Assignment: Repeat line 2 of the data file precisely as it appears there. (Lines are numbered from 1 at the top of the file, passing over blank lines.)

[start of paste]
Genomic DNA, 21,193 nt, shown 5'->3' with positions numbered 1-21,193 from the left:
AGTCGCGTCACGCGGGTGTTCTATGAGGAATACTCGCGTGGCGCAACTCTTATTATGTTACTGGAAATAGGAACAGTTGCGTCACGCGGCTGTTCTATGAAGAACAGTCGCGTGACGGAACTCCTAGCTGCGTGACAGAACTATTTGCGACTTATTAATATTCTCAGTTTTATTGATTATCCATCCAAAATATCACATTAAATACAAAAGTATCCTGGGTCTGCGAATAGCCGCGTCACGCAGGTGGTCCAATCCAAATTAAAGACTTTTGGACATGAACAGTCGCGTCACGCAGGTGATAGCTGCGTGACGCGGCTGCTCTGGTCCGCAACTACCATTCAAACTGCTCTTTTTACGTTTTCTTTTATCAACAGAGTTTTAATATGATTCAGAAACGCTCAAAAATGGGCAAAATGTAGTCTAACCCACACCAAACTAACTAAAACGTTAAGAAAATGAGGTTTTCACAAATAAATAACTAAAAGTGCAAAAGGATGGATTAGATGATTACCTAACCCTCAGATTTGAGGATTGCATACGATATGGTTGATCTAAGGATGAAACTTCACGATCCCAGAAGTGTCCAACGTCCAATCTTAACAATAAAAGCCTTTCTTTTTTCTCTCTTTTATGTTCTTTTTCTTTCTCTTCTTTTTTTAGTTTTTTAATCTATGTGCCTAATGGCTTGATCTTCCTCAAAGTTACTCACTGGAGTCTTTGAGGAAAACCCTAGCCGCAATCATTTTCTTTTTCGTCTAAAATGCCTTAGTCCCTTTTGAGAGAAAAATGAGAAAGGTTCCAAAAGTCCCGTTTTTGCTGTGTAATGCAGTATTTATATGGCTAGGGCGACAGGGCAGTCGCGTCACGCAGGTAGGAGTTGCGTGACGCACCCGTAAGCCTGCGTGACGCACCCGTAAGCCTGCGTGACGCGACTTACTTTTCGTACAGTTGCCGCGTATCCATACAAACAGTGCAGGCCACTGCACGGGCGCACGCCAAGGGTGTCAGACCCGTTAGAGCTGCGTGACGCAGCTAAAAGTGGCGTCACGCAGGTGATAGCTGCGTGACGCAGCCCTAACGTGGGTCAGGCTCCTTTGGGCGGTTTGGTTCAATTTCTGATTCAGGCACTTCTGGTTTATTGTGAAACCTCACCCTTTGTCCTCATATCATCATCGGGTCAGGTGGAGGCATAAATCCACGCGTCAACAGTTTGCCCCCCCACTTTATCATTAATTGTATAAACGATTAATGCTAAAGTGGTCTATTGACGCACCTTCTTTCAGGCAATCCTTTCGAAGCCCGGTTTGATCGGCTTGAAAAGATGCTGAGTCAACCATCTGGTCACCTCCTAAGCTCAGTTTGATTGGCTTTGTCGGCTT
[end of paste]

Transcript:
AGTCGCGTCACGCGGGTGTTCTATGAGGAATACTCGCGTGGCGCAACTCTTATTATGTTACTGGAAATAGGAACAGTTGCGTCACGCGGCTGTTCTATGAAGAACAGTCGCGTGACGGAACTCCTAGCTGCGTGACAGAACTATTTGCGACTTATTAATATTCTCAGTTTTATTGATTATCCATCCAAAATATCACATTAAATACAAAAGTATCCTGGGTCTGCGAATAGCCGCGTCACGCAGGTGGTCCAATCCAAATTAAAGACTTTTGGACATGAACAGTCGCGTCACGCAGGTGATAGCTGCGTGACGCGGCTGCTCTGGTCCGCAACTACCATTCAAACTGCTCTTTTTACGTTTTCTTTTATCAACAGAGTTTTAATATGATTCAGAAACGCTCAAAAATGGGCAAAATGTAGTCTAACCCACACCAAACTAACTAAAACGTTAAGAAAATGAGGTTTTCACAAATAAATAACTAAAAGTGCAAAAGGATGGATTAGATGATTACCTAACCCTCAGATTTGAGGATTGCATACGATATGGTTGATCTAAGGATGAAACTTCACGATCCCAGAAGTGTCCAACGTCCAATCTTAACAATAAAAGCCTTTCTTTTTTCTCTCTTTTATGTTCTTTTTCTTTCTCTTCTTTTTTTAGTTTTTTAATCTATGTGCCTAATGGCTTGATCTTCCTCAAAGTTACTCACTGGAGTCTTTGAGGAAAACCCTAGCCGCAATCATTTTCTTTTTCGTCTAAAATGCCTTAGTCCCTTTTGAGAGAAAAATGAGAAAGGTTCCAAAAGTCCCGTTTTTGCTGTGTAATGCAGTATTTATATGGCTAGGGCGACAGGGCAGTCGCGTCACGCAGGTAGGAGTTGCGTGACGCACCCGTAAGCCTGCGTGACGCACCCGTAAGCCTGCGTGACGCGACTTACTTTTCGTACAGTTGCCGCGTATCCATACAAACAGTGCAGGCCACTGCACGGGCGCACGCCAAGGGTGTCAGACCCGTTAGAGCTGCGTGACGCAGCTAAAAGTGGCGTCACGCAGGTGATAGCTGCGTGACGCAGCCCTAACGTGGGTCAGGCTCCTTTGGGCGGTTTGGTTCAATTTCTGATTCAGGCACTTCTGGTTTATTGTGAAACCTCACCCTTTGTCCTCATATCATCATCGGGTCAGGTGGAGGCATAAATCCACGCGTCAACAGTTTGCCCCCCCACTTTATCATTAATTGTATAAACGATTAATGCTAAAGTGGTCTATTGACGCACCTTCTTTCAGGCAATCCTTTCGAAGCCCGGTTTGATCGGCTTGAAAAGATGCTGAGTCAACCATCTGGTCACCTCCTAAGCTCAGTTTGATTGGCTTTGTCGGCTT